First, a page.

The Korea Herald


Sewol panel begins hearing despite government boycott

By Korea Herald

Published : Sept. 1, 2016 - 17:16

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The special committee probing the 2014 Sewol ferry sinking began its two-day hearing in Seoul on Thursday, despite the government’s decision not to cooperate, as controversy persists over its legitimacy.

The hearing opened at Kim Jae-jung Presidential Library and Museum in Mapo-gu, with most of the key government-related witnesses absent.

The Ministry of Oceans and Fisheries has said the committee does not have legal grounds to hold any type of hearing, as its tenure was completed as of June 30 based on the special act on the Sewol disaster.

Most of the key witnesses called in by the committee were absent, including officials of the maritime police and the Navy that had been in charge of the rescue operation.

A total of 304 people, many of whom were high school students on a field trip, perished in South Korea’s worst maritime disaster in April 2014. Although some officials have been convicted, questions remain over the systematic fallout that led to the tragedy. They include the alleged negligence of the government in managing overloaded vessels and failed rescue operations.
Members of the Sewol Special Committee hold its third hearing at the Kim Jae-jung Presidential Library and Museum in Mapo-gu, Seoul, Thursday. (Yonhap) Members of the Sewol Special Committee hold its third hearing at the Kim Jae-jung Presidential Library and Museum in Mapo-gu, Seoul, Thursday. (Yonhap)
The committee has been seeking to investigate officials of the ship’s then operator Chonghaejin Marine Co., other high-ranking officials of the Korean Coast Guard and ship-inspecting organization Korean Register of Shipping, among others.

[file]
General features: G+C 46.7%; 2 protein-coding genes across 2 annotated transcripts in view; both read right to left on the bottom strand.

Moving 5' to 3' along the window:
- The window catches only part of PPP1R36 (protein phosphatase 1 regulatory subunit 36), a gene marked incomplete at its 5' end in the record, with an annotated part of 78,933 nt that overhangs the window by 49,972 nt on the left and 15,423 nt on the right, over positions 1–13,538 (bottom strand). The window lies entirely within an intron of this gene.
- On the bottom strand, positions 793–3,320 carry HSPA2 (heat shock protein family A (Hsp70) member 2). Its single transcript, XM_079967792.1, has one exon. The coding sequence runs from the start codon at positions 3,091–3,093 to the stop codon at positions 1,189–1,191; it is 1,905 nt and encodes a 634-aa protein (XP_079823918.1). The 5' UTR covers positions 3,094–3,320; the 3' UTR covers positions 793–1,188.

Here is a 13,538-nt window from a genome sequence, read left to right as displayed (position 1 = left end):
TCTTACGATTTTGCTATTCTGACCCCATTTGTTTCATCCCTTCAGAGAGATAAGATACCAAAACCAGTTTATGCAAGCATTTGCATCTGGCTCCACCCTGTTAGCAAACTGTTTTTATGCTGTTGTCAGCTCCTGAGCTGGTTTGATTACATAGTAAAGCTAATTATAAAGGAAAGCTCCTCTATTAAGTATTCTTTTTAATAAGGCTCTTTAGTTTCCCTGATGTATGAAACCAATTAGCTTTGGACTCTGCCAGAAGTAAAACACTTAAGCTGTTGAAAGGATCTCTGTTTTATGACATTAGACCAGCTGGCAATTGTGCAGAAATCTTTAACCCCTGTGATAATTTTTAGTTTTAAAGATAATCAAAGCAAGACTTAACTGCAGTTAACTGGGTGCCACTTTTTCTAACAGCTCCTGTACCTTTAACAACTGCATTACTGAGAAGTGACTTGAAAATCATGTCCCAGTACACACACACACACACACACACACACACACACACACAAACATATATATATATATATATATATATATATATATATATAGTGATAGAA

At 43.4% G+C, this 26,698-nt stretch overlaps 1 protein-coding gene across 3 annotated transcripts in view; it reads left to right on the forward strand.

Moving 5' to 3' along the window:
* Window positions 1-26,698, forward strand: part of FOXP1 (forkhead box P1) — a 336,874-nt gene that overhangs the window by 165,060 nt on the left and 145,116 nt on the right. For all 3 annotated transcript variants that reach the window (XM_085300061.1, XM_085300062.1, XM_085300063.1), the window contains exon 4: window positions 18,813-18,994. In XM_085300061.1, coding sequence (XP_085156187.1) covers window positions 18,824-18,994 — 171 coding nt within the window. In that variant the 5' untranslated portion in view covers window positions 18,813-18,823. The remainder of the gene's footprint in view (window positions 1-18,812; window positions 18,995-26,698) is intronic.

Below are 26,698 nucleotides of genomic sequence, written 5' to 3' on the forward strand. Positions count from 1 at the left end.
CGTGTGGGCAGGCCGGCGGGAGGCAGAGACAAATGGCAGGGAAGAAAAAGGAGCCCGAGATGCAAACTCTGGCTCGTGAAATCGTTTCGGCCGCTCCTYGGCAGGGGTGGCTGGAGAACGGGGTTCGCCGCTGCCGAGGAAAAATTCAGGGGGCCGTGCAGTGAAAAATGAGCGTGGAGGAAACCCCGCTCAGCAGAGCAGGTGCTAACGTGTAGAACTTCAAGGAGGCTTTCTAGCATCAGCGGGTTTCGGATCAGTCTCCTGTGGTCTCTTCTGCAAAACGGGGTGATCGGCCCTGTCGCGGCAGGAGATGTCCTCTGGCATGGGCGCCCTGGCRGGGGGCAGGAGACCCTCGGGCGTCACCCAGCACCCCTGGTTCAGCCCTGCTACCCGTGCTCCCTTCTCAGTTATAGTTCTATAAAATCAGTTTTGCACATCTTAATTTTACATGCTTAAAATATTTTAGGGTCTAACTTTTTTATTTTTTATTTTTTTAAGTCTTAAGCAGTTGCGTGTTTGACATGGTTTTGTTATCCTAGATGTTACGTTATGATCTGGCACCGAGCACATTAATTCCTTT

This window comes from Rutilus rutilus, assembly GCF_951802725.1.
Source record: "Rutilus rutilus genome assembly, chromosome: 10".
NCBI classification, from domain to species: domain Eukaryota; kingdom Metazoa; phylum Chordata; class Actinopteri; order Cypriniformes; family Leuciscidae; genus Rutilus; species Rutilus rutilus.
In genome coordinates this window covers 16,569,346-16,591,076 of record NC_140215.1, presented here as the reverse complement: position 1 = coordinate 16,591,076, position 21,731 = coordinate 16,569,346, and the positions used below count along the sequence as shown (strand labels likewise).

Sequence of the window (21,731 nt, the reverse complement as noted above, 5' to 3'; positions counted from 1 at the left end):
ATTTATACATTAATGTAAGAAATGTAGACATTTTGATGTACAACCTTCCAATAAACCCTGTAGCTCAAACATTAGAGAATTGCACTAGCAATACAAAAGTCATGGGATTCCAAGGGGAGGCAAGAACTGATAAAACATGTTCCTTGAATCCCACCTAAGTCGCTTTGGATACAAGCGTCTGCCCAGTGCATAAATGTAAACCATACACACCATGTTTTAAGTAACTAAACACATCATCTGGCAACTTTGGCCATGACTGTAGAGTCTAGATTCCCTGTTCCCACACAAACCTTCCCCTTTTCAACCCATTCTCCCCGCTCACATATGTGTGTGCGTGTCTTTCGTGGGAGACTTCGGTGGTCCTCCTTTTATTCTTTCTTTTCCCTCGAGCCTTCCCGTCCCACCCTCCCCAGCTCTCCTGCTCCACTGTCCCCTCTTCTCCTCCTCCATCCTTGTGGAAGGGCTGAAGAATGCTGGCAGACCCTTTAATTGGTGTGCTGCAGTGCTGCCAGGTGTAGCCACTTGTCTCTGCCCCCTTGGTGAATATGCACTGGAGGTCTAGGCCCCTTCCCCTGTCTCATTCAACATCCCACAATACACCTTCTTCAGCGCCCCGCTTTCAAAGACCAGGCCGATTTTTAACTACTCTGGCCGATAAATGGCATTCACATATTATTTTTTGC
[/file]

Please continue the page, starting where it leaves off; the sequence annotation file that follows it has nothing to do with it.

It has also requested the appearance of ruling Saenuri Party Chairman Rep. Lee Jung-hyun, who is accused of attempting to censor a news report on the tragedy while he was serving as the senior presidential secretary at the time of the accident. He did not attend.

On the first day of the hearing, witnesses, including survivors and employees of the ferry, gave their testimonies, suggesting rescue missions had been insufficient.

Ryu Hee-in, a member of the committee, raised questions over some discrepancies found between the survivors’ testimonies and records of a digital video recorder that keeps track of the CCTV footage that had been handled by the authorities.

The committee also raised allegations that Chonghaejin Marine Co. may have attempted to maximize its target sales by adding on the amount of transported construction materials.

The Sewol committee found that the 6,835-ton ferry carried 2,215 tons of cargo, more than double its cargo limit of 987 tons at the time of its sinking.

The hearing was held amid an ongoing hunger strike by family members of the victims that began last month in protest against the government’s decision to dissolve the committee.

The government disbanded the Sewol Special Committee, citing the Sewol Special Act that took effect on Jan. 1, 2015. The act allowed the committee to conduct a probe for 18 months with another three months to report on their findings.

The committee comprised members recommended by the rival parties, the bereaved families, the Supreme Court and the Korean Bar Association.

Families of the victims and civic groups claim the committee was prematurely disbanded as its official launch date should be considered to be when the organization was allocated budget and manpower. They argue the committee has eight months more to operate.

Despite the government refusing to cooperate, the committee has said it will bring in government officials from Cheong Wa Dae, the prosecution and the Maritime Ministry to question alleged peddling of influence in local media and the government’s lukewarm efforts to save lives.